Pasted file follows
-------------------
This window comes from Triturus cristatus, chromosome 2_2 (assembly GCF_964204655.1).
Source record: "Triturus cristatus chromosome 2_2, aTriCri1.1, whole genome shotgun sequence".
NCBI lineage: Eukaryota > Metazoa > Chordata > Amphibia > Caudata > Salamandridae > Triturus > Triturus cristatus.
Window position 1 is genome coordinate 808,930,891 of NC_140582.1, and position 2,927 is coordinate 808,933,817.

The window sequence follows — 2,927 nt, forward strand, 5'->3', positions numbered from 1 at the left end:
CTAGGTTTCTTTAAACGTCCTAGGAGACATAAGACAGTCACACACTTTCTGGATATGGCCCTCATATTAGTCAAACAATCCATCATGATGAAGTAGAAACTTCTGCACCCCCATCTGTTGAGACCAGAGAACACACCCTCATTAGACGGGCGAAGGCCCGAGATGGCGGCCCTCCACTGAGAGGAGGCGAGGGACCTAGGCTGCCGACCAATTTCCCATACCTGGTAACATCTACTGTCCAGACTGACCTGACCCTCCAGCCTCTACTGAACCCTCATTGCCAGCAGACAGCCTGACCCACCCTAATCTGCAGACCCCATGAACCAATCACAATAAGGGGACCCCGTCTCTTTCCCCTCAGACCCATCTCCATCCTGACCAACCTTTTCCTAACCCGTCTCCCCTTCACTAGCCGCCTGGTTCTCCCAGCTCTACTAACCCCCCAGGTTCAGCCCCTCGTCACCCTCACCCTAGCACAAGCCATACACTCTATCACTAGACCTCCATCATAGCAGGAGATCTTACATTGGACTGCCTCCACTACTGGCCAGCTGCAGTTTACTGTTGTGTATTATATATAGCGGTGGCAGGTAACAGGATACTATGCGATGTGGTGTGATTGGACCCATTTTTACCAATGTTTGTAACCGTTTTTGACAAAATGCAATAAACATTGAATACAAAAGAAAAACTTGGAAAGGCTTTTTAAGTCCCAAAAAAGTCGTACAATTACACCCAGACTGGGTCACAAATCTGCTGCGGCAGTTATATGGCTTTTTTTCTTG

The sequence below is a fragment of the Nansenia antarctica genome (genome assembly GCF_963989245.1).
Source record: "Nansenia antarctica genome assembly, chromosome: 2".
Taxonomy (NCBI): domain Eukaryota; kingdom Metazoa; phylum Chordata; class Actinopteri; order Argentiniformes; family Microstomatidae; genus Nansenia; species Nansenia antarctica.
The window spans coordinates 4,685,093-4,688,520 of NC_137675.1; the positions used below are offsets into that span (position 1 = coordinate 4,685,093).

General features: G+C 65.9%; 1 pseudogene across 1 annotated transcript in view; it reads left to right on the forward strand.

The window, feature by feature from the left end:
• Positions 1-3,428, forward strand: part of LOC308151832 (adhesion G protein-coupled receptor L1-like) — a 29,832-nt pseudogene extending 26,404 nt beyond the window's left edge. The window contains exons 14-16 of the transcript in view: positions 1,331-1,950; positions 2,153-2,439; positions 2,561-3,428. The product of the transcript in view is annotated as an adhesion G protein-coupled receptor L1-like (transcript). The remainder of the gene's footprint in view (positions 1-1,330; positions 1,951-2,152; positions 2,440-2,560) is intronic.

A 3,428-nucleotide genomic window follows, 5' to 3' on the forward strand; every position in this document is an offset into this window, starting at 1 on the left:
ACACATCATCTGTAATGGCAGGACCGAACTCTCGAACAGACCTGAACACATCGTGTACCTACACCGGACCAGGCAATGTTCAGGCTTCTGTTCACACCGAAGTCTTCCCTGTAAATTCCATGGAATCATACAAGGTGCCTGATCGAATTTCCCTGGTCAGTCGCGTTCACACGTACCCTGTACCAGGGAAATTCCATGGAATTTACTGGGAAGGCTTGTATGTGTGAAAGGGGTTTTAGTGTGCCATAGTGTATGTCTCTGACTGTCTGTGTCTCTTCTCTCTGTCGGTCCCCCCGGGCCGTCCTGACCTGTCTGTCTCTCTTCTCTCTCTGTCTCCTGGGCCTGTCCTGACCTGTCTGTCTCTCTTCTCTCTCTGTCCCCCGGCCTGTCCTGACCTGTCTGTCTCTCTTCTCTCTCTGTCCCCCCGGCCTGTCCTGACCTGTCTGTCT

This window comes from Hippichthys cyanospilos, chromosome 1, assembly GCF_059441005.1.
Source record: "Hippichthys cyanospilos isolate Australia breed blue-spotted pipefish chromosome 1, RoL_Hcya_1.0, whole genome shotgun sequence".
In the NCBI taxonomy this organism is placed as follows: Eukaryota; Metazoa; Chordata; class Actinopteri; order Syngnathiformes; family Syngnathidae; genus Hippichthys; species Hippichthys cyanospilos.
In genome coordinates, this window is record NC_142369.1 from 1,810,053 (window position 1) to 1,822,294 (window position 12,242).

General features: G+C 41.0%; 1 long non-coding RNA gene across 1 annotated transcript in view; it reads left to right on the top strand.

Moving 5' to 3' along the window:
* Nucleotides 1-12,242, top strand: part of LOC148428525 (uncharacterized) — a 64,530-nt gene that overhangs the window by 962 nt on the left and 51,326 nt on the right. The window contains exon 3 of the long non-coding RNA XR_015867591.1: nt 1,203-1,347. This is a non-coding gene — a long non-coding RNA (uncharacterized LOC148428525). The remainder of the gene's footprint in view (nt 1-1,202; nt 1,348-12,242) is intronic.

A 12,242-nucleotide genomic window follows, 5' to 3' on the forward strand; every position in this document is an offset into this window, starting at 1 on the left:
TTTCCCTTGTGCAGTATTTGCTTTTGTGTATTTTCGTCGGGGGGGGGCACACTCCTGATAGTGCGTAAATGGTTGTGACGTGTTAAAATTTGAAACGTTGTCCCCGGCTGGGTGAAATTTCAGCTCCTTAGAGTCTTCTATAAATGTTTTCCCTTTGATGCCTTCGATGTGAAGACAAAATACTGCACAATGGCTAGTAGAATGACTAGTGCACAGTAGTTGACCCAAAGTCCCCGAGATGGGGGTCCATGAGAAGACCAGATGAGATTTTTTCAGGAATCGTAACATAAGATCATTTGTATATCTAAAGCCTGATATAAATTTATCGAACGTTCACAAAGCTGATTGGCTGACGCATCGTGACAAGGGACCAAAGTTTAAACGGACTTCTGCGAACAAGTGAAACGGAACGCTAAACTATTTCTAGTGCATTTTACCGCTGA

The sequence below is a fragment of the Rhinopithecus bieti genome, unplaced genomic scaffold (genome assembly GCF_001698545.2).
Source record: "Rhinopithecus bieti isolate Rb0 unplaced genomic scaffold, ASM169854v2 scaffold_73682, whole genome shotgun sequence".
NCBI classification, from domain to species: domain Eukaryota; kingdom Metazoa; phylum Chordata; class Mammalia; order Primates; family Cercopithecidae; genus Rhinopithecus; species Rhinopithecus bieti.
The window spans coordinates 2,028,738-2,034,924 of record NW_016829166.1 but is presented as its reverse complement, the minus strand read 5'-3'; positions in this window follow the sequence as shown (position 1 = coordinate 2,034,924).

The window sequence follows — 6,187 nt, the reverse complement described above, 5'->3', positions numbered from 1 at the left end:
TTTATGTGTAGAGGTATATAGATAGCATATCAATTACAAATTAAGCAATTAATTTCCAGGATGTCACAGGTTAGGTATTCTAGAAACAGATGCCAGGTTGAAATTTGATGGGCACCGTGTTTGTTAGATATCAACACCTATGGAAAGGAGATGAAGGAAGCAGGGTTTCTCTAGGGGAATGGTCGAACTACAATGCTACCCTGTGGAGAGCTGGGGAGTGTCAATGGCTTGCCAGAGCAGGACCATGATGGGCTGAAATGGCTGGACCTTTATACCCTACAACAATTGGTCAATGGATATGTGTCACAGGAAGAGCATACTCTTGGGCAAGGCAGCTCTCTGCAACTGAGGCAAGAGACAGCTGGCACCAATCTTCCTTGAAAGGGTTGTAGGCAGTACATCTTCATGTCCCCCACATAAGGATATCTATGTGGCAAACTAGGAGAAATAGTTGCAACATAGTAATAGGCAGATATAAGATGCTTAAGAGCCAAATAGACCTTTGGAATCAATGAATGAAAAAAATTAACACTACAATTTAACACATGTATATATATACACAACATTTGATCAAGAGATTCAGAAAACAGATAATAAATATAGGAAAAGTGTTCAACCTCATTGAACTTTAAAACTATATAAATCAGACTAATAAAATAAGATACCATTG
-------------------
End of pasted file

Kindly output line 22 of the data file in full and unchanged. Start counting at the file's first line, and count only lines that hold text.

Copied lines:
* Nucleotides 1-12,242, top strand: part of LOC148428525 (uncharacterized) — a 64,530-nt gene that overhangs the window by 962 nt on the left and 51,326 nt on the right. The window contains exon 3 of the long non-coding RNA XR_015867591.1: nt 1,203-1,347. This is a non-coding gene — a long non-coding RNA (uncharacterized LOC148428525). The remainder of the gene's footprint in view (nt 1-1,202; nt 1,348-12,242) is intronic.